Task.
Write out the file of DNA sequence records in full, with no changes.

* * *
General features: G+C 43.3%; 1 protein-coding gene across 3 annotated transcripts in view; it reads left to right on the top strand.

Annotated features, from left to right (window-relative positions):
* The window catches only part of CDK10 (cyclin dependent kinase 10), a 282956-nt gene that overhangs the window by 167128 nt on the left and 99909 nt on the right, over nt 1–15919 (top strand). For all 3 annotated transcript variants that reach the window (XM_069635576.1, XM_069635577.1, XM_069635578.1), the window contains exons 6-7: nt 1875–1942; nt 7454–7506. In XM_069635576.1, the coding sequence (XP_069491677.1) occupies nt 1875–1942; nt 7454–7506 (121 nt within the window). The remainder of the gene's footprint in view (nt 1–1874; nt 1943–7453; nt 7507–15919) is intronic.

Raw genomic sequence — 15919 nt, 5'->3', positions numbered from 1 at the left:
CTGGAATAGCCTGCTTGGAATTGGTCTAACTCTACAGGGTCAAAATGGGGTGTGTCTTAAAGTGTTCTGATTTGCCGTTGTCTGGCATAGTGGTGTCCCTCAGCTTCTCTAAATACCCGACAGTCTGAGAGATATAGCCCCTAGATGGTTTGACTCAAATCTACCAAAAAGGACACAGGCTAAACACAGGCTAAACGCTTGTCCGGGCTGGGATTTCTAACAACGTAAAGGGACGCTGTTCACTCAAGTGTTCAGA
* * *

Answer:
General features: G+C 43.3%; 1 protein-coding gene across 3 annotated transcripts in view; it reads left to right on the top strand.

Annotated features, from left to right (window-relative positions):
* The window catches only part of CDK10 (cyclin dependent kinase 10), a 282956-nt gene that overhangs the window by 167128 nt on the left and 99909 nt on the right, over nt 1–15919 (top strand). For all 3 annotated transcript variants that reach the window (XM_069635576.1, XM_069635577.1, XM_069635578.1), the window contains exons 6-7: nt 1875–1942; nt 7454–7506. In XM_069635576.1, the coding sequence (XP_069491677.1) occupies nt 1875–1942; nt 7454–7506 (121 nt within the window). The remainder of the gene's footprint in view (nt 1–1874; nt 1943–7453; nt 7507–15919) is intronic.

Raw genomic sequence — 15919 nt, 5'->3', positions numbered from 1 at the left:
CTGGAATAGCCTGCTTGGAATTGGTCTAACTCTACAGGGTCAAAATGGGGTGTGTCTTAAAGTGTTCTGATTTGCCGTTGTCTGGCATAGTGGTGTCCCTCAGCTTCTCTAAATACCCGACAGTCTGAGAGATATAGCCCCTAGATGGTTTGACTCAAATCTACCAAAAAGGACACAGGCTAAACACAGGCTAAACGCTTGTCCGGGCTGGGATTTCTAACAACGTAAAGGGACGCTGTTCACTCAAGTGTTCAGA